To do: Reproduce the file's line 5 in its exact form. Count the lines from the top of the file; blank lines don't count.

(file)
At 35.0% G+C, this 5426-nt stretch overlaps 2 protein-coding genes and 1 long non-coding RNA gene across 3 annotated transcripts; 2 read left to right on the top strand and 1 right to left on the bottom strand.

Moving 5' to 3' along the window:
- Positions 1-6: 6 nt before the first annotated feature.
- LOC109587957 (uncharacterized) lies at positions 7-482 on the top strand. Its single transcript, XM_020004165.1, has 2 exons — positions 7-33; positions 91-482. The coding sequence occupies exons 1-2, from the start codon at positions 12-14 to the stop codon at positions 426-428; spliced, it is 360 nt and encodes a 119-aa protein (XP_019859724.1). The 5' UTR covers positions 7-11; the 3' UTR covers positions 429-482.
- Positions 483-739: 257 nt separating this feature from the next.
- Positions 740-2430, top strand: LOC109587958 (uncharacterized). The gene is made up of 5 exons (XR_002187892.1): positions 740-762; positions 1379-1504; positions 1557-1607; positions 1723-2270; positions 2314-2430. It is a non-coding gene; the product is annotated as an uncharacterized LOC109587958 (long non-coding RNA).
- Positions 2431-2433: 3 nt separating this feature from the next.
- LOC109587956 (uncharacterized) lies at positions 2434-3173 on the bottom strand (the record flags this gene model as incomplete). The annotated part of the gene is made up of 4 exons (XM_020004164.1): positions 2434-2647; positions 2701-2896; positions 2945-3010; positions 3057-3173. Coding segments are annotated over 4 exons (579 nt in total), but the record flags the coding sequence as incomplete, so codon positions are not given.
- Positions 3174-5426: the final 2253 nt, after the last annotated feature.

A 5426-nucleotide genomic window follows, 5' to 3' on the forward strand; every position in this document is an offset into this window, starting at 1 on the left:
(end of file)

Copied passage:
- Positions 483-739: 257 nt separating this feature from the next.